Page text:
By Jack Dolan, Los Angeles Times, January 15 2021 Public health officials have failed to quickly deliver COVID-19 vaccines to the vast majority of sick and elderly residents of California’s longterm care facilities, even though they are among the most vulnerable during the pandemic.(Gina Ferazzi/Los Angeles Times) As public health officials scramble to clear a backlog of unused COVID-19 vaccine by opening the process to anyone 65 or older, new data show they failed to quickly deliver shots to the vast majority of California’s most vulnerable residents, who were supposed to be the priority.
By Alexis Rivas and Tom Jones, NBC 7 San Diego, January 14 2021 As of Jan. 10, 83% of the long-term care homes in California aren’t just waiting for a vaccine, they don’t even have a date on the calendar to get the first dose. In San Diego, that number is higher Just over 24 hours ago California announced anyone over age 65 can now get a COVID-19 vaccine, jumping ahead to a group that was supposed to fall under Phase 1B of the vaccination planBut NBC 7 Investigates uncovered the overwhelming majority of people in long-term care and assisted living homes, who would fall into the Phase 1A group, are still waiting to get their shots.CVS Pharmacy, who along with Walgreens is heading efforts to deliver vaccines to the vulnerable group, told NBC 7 Investigates the company started setting dates to vaccinate nursing home residents in California on Dec.
By Julia Prodis Sulek and Emily Deruy, Bay Area News Group, January 14 2021 BURLINGAME — Workers at the Burlingame Skilled Nursing facility pleaded for help Wednesday as a coronavirus outbreak raced through the facility over the past two weeks, with scores of employees out sick or quarantined and patients “dying every day.” “We can’t do this anymore.
By Candice Nguyen, Michael Bott and and Jeremy Carroll, NBC Bay Area, January 13 2021 Frustration is mounting among families and industry watchdogs who say elderly residents in nursing homes and assisted living facilities are slipping through the cracks during California’s COVID-19 vaccine rollout and not receiving their shots as quickly as promised by state officials.
By Amita Sharma, KPBS, January 13 2021 CREDIT: NATIONAL INSTITUTE OF ALLERGY AND INFECTIOUS DISEASESAbove: In this undated frame from video provided by the National Institute of Allergy and Infectious Diseases (NIAID), a scientist returns a novel coronavirus vaccine sample to a freezer in Bethesda, Md. As new COVID-19 cases again surge through senior care facilities in San Diego and throughout the state, getting vaccines into the arms of residents and caregivers has been spotty and slow, according to doctors and advocates.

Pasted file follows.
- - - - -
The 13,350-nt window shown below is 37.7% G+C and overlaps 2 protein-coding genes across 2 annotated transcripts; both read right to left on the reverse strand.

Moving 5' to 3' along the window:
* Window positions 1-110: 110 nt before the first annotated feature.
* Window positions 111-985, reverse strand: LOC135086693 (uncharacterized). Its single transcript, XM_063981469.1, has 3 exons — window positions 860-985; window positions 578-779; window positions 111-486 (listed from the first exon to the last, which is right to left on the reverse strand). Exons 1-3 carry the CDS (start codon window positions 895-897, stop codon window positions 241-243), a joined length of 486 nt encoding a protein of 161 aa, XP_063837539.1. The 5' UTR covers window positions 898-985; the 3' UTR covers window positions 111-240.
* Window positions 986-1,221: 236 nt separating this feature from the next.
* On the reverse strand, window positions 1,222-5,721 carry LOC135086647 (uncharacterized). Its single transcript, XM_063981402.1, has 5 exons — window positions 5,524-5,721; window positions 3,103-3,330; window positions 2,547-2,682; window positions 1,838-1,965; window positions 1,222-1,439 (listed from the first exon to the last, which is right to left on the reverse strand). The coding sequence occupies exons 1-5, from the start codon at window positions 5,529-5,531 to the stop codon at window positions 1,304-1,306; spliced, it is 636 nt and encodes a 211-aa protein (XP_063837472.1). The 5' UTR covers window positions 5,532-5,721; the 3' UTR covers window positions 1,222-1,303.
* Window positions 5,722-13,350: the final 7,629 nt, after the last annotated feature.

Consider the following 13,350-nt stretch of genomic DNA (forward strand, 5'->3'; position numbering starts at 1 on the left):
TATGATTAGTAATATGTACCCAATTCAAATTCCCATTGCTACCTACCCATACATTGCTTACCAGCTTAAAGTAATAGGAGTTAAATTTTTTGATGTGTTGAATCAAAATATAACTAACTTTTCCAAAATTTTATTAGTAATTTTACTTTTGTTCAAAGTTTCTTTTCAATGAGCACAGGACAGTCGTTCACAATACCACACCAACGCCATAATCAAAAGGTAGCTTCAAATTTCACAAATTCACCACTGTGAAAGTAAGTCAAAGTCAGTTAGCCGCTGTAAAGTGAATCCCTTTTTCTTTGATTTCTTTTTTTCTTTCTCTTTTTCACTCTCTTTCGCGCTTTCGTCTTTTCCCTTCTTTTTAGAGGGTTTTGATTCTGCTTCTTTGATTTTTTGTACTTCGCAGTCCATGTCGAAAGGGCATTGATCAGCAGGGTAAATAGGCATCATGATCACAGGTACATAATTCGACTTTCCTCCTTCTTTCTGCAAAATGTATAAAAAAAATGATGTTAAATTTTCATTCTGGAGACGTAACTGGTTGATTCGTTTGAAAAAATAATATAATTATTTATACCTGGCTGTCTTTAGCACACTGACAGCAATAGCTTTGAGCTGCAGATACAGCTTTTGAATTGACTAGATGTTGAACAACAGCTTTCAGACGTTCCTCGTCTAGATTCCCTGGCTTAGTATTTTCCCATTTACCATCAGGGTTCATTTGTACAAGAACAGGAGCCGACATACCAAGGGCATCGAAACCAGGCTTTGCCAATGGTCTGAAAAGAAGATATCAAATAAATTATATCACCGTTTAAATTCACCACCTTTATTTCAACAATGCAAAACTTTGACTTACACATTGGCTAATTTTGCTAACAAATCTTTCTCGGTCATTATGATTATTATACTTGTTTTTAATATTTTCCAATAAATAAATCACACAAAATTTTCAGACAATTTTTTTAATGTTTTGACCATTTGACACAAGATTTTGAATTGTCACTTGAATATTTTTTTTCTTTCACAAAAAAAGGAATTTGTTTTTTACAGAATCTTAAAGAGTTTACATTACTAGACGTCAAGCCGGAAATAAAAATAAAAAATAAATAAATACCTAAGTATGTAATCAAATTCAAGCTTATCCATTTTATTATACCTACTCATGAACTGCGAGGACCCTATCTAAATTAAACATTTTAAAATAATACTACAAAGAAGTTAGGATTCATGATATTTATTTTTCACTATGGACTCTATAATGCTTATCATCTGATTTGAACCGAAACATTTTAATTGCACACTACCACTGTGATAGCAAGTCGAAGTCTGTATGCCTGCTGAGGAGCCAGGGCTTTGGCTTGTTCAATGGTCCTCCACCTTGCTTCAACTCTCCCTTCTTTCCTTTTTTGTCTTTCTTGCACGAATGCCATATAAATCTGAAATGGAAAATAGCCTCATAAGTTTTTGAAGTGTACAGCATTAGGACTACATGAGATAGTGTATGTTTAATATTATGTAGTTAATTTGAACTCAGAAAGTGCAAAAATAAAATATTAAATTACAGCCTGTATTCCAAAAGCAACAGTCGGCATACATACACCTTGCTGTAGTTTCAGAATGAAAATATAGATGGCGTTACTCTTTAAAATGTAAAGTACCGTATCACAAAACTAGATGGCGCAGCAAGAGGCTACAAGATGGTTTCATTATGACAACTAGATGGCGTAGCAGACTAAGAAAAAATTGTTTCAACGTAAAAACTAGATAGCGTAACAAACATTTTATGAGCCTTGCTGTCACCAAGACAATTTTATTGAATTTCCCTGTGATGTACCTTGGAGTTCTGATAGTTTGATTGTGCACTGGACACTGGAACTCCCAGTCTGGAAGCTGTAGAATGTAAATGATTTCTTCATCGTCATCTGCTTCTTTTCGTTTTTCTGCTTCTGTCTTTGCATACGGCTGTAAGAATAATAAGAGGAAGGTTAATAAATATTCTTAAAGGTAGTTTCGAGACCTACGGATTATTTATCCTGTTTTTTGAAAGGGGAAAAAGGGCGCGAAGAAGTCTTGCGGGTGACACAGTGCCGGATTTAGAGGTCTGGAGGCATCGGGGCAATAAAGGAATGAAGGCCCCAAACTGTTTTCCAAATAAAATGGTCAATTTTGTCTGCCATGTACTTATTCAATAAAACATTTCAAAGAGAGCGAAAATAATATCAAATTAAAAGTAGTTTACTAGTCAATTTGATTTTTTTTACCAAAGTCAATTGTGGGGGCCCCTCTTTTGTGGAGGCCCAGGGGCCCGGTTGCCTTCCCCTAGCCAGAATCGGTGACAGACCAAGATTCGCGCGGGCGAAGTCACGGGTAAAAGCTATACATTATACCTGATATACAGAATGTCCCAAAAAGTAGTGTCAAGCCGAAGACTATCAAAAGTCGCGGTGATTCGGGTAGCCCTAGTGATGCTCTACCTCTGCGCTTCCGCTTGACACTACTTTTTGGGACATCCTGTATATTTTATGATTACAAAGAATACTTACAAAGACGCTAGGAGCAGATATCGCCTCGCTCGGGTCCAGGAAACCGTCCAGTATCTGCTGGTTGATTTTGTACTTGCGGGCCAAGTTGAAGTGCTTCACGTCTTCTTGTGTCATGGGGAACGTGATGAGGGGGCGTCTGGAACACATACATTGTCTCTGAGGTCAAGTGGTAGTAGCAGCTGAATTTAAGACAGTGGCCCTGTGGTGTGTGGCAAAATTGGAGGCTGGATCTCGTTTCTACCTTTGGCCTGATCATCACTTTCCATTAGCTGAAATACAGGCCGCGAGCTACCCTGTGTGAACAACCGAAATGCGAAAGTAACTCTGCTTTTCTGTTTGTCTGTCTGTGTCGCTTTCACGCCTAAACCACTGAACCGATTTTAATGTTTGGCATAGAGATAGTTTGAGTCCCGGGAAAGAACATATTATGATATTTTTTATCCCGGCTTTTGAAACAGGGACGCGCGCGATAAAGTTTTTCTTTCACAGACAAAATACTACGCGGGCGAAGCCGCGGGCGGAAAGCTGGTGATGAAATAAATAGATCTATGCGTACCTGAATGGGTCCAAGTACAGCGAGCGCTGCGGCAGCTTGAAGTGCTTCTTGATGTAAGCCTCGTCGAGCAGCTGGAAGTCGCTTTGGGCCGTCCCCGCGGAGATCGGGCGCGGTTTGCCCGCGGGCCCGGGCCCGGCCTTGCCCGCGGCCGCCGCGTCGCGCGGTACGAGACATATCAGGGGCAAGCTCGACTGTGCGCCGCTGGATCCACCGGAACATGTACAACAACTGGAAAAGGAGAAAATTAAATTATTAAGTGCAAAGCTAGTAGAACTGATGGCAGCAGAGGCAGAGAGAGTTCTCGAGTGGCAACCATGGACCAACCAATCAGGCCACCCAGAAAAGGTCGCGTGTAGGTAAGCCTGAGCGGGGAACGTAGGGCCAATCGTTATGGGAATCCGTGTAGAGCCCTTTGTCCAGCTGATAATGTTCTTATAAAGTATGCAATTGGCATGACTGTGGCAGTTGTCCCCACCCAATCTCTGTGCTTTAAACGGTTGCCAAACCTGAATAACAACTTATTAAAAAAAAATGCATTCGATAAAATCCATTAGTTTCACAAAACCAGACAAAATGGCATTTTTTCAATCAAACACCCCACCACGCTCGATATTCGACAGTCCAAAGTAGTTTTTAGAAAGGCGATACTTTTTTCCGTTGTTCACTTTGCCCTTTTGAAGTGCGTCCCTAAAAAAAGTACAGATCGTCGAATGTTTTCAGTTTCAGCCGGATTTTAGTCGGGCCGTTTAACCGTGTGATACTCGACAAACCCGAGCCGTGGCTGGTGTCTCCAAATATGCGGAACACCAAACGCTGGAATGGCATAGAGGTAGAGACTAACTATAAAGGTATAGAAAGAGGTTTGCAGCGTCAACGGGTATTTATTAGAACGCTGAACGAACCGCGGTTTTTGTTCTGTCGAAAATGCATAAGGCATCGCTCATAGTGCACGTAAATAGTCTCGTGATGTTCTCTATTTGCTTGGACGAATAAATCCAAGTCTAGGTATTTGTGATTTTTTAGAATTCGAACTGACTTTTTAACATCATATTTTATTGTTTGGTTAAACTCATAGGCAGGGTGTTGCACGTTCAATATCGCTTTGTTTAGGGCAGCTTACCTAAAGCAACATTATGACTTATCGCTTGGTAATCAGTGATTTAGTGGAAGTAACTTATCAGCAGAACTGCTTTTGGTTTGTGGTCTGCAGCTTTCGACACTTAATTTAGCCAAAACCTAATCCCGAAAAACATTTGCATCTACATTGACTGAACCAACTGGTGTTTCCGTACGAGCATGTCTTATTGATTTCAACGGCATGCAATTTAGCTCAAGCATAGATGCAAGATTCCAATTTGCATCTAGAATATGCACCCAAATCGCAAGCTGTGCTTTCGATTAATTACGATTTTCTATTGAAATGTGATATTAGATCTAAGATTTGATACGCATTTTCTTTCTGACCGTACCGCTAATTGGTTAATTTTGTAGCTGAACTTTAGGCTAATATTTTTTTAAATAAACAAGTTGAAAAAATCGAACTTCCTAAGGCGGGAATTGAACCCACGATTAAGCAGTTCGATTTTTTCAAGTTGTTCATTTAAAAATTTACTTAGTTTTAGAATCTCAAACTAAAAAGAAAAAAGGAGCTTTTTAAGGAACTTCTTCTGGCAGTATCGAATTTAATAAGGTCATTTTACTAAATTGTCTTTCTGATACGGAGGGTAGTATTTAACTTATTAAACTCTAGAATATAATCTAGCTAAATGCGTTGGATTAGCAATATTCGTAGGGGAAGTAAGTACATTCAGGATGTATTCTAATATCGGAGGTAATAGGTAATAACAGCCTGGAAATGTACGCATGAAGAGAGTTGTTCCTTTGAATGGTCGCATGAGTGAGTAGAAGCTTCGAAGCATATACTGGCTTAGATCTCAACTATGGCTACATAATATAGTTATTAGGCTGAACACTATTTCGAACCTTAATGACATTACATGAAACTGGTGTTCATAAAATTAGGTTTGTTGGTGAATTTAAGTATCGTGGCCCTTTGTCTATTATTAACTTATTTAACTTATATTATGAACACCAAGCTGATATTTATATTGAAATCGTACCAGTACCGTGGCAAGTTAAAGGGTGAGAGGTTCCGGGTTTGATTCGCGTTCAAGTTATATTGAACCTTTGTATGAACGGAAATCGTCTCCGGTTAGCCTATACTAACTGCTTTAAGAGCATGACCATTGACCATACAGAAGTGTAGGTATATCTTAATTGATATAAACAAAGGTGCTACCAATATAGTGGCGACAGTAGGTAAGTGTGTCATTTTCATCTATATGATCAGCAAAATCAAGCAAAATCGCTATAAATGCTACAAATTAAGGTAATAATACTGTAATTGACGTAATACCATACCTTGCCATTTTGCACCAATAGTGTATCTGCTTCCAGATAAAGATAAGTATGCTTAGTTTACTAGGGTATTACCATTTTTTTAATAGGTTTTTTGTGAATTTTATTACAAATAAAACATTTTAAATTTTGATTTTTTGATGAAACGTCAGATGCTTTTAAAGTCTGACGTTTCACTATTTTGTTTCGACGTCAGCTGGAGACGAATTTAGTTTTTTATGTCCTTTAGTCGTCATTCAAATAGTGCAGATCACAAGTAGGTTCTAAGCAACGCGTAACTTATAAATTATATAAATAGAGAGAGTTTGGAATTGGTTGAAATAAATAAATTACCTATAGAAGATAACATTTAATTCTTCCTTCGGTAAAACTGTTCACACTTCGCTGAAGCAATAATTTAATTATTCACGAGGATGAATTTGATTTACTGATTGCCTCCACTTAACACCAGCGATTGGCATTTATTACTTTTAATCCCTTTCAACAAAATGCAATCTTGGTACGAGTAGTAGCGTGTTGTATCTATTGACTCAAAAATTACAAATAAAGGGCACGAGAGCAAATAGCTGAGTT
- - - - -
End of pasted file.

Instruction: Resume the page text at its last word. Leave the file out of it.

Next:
By Lauren J Mapp, San Diego Union Tribune, January 11 2021 Linda Cioffi, owner of the Alpine View Lodge, a 38-bed memory care facility, has yet to hear when her residents and staff may receive the vaccine for COVID-19.(K.C. Alfred / The San Diego Union-Tribune) The coronavirus pandemic is unlike any infection-control situation that Alpine View Lodge owner and Administrator Linda Cioffi has experienced in the 42 years since she and her parents opened the East County memory care facility.
By Anne Marshall Chalmers, East Bay Times, January 8 2021 Many questions remain regarding consent to elderly As coronavirus vaccines arrive at California nursing homes and long-term care facilities, many residents will be eager to receive a vaccine that promises to finally ease the months of grief and isolation. Before that can happen, though, facilities must obtain consent from their residents, and a growing number of advocates are raising concerns that residents may not get their doubts and questions adequately addressed due to the rapid pace of the vaccination program and varied levels of information given from facility to facility.
By Emily Deruy and Annie Sciacca, Bay Area News Group, January 6 2021 WALNUT CREEK, CA – DECEMBER 30: Senior Rudy Reich, 87, right, receives a COVID-19 vaccine from John Muir Health physician Kishore Nath at the Viamonte retirement living residence in Walnut Creek, Calif., on Dec. 30, 2020. Residents received the Pfizer vaccine. (Anda Chu/Bay Area News Group) Contra Costa County has partnered with John Muir Health to vaccinate residents of long-term care facilities Residents of long term care homes were supposed to be first in line to receive a precious COVID-19 vaccination, through an innovative federal partnership.
By Stephanie Sierra, ABC 7 News, January 5 2021 SAN FRANCISCO (KGO) — A member of the state’s COVID-19 vaccine advisory committee tells the ABC7 I-Team, hundreds of thousands of COVID vaccines across the state are sitting in warehouses with the potential of being wasted. “My worst nightmares have been coming true over the last few weeks,” said Dr.
By Debbie Cenziper, Joel Jacobs, Alice Crites and Will Englund, The Washington Post, December 31 2020 The Novato Healthcare Center is one of about 80 facilities in California’s largest nursing home chain. (Nick Otto for The Washington Post) As advocacy groups call for transparency, documents help trace the flow of public money to a complex network of related companies The largest for-profit nursing home operator in California took control of his first home in 2006 in a Los Angeles suburb that calls itself “the city of opportunity.” Over the next decade, he built a sprawling network of facilities from San Diego to the state’s northern coast.